Bill Davis deeply coveted the orange beauty. It was low-slung, with chopper-style handlebars, a sleek banana seat, and a small front wheel designed for ultimate wheelie-popping capability. Davis was about
Bill Davis deeply coveted the orange beauty. It was low-slung, with chopper-style handlebars, a sleek banana seat, and a small front wheel designed for ultimate wheelie-popping capability. Davis was about 12. It was the late 1960s, and Schwinn had just released the Krate bicycle, capitalizing on the muscle car and chopper craze sweeping the nation, including Englishtown, New Jersey, where Davis grew up.
The new Krates went for about $100 — too much for Davis’s family to afford. He was devastated. Then, to make his suffering even more acute, one afternoon he saw his best friend pedaling around the neighborhood on a brand new Krate, its bright orange frame blazing like the sun.
Then and there something started to take shape inside Davis. He scrimped together a couple of bucks, cajoled his parents to take him to Sears, and bought a big rear tire and a small front tire, which he affixed to his old, beat-up, 20-inch bike, making a homemade version of a Krate.
“It all goes back to that,” says Davis, 56. “It started there.”
What started was Davis’s love of bicycles, particularly vintage bikes, which he now restores at his shop, Reidsville Bicycles in Rockingham County.
Davis carries a line of Jamis bicycles, but he says restoration and repair work make up the majority of his business, along with occasionally selling vintage bikes and parts on eBay.
“What I found is that people in the South are a lot more interested in vintage bikes compared to up North,” he says. “People here just seem to like fixing up old stuff. Whether it’s a bike, a car, or a tractor, they have a greater appreciation for restoration.” Case in point: Gerald Knight. Sixty years ago, on his 8th birthday, Knight’s parents got him a shiny red JC Higgins Freightliner bike. Decades later he still remembers the bike fondly. “As you get older you reminisce about those things,” says Knight, who lives in Boiling Springs, South Carolina.
Last year Knight purchased a 1960s-era Freightliner, like the one he had as a kid, for $200 online. It arrived in two boxes, and the parts were in bad shape. He shipped the bike to Reidsville Bicycles, and for four times what Knight paid for it, Davis completely refurbished the bike, giving it a candy-apple red paint job, rear rack, whitewall tires, and chrome fenders. “I’m tickled to death with it,” Knight says. “I’ve even had a few people offer to buy it. But it’s definitely not for sale.”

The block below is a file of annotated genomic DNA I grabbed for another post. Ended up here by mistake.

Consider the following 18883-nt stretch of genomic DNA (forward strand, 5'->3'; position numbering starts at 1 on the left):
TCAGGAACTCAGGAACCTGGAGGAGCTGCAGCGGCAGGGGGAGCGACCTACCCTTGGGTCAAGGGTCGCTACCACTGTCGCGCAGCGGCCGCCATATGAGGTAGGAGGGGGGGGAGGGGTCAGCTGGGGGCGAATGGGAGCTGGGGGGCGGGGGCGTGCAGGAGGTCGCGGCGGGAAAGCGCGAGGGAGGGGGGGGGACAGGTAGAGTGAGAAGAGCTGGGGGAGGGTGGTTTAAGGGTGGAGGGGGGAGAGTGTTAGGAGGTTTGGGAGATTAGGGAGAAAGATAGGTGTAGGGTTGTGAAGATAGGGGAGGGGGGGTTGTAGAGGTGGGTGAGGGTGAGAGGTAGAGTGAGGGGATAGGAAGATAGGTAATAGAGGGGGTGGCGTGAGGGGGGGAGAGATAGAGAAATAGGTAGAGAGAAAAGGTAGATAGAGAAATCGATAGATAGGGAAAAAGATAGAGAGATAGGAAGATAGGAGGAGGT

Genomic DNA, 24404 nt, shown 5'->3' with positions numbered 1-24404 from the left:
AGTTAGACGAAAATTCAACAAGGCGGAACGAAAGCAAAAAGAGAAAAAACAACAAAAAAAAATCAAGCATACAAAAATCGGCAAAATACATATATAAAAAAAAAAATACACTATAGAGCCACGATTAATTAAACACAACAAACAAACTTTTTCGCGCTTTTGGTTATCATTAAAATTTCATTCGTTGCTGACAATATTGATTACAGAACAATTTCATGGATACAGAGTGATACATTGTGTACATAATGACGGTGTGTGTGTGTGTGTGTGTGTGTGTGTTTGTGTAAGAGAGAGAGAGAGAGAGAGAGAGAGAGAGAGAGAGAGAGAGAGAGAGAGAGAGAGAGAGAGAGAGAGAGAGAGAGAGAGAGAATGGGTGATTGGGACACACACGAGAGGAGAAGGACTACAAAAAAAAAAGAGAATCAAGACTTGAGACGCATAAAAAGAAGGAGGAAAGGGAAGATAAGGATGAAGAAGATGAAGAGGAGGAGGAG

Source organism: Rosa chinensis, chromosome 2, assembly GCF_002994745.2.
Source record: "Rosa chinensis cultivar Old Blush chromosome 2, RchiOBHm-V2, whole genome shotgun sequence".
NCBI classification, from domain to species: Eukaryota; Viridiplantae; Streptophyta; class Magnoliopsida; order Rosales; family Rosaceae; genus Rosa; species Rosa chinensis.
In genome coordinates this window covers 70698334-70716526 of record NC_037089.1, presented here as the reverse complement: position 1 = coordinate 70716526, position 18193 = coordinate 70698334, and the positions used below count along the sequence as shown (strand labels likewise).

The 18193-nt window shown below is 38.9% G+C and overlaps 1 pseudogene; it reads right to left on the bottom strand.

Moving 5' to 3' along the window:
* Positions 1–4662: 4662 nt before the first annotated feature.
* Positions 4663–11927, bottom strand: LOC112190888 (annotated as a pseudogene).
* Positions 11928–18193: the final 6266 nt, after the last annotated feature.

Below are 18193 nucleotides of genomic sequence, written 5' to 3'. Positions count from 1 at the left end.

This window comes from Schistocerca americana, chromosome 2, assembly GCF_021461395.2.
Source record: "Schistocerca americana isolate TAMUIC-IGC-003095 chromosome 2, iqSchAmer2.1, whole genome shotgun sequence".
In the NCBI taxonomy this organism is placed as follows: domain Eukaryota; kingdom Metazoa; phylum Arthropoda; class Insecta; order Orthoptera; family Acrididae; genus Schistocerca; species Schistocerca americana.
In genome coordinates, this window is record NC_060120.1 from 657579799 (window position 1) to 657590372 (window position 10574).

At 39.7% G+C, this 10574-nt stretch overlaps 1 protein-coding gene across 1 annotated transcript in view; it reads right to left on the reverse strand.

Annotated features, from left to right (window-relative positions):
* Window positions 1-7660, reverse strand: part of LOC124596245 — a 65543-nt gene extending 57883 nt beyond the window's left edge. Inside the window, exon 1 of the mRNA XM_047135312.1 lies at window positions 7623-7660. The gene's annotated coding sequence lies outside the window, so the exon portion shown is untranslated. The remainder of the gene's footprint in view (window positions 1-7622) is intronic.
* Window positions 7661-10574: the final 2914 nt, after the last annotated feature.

In the 1,000-square-foot shop in downtown Reidsville that he shares with his dog, Crank, Davis completes about 12 restoration projects a year. He puts in about 80 hours for each bike over a one- to three-month period. Most of the vintage bikes he repairs are from the 1950s and ’60s, although he’s had a few with wooden wheels from the early 1900s.
Davis charges anywhere from $1,000 to $2,000 for each restoration project, depending on the job. Certain bicycle parts like bearings and wheels are standard and easy to replace, but it becomes more costly and labor-intensive if the customer wants to keep the original bike intact. In such cases, Davis might have to remove, strip, and paint or apply chrome to numerous parts, such as handlebars, rack, chain guard, and fenders.
Davis says people are so invested in these bikes — both emotionally and financially — because they hold great sentimental value. Many of his customers bring him bikes that have been in their family for decades, and they want to preserve a special childhood memory or pass the bike down to their own kids or grandkids.
“The cost of doing a restoration won’t leave you with a bike worth more than what you put into it,” Davis says. “It’s not an investment. It’s a labor of love.”
Before Bill Davis and his wife settled in Reidsville in 2006, he was a manager at Bicycle Rack, a 30-year institution in Hightstown, New Jersey. For more than two decades the shop has played host to a vintage bike swap meet. The success of those annual get-togethers stuck with Davis when he opened Reidsville Bicycles in 2007, and he now holds his own vintage bike show every fall. On September 29, hundreds of people from across the Southeast will gather to buy, sell, trade, and simply admire these gleaming, souped-up, two-wheeled treasures.
139 South Scales Street
Reidsville, N.C. 27320
Sam Boykin discovered North Carolina’s thriving vintage bike community after he came across his wife’s childhood Schwinn and decided to have it restored for their 3-year-old daughter.